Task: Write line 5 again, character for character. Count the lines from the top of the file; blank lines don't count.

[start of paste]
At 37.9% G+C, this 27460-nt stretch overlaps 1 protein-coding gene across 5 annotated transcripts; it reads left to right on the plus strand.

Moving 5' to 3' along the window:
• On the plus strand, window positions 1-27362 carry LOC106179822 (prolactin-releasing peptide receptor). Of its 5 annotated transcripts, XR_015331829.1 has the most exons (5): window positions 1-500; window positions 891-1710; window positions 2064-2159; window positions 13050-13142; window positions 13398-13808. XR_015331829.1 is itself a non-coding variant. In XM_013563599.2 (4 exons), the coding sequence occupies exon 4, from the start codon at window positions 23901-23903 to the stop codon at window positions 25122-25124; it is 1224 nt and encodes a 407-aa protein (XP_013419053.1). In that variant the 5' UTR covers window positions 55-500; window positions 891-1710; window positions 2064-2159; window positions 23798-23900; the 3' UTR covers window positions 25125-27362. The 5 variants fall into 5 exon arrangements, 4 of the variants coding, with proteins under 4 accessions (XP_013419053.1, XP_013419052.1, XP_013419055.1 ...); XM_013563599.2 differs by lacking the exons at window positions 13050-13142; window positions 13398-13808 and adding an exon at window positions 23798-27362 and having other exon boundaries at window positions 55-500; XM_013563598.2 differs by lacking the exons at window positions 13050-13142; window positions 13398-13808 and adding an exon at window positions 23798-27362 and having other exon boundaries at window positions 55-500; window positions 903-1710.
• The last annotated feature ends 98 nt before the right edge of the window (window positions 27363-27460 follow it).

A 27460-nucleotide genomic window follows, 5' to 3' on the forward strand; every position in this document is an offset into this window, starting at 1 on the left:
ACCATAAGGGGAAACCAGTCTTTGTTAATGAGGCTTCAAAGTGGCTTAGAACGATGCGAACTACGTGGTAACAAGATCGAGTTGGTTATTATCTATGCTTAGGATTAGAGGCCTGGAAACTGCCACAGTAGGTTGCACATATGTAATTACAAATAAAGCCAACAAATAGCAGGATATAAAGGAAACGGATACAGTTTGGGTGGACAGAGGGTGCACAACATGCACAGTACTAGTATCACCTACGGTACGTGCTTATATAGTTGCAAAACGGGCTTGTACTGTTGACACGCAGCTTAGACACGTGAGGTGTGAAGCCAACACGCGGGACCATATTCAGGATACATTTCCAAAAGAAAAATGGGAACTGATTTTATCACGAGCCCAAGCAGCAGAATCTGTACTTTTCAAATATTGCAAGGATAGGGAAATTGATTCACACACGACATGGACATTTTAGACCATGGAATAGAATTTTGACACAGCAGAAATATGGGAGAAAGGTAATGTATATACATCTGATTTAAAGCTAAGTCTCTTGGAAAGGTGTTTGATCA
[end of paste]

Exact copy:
A 27460-nucleotide genomic window follows, 5' to 3' on the forward strand; every position in this document is an offset into this window, starting at 1 on the left: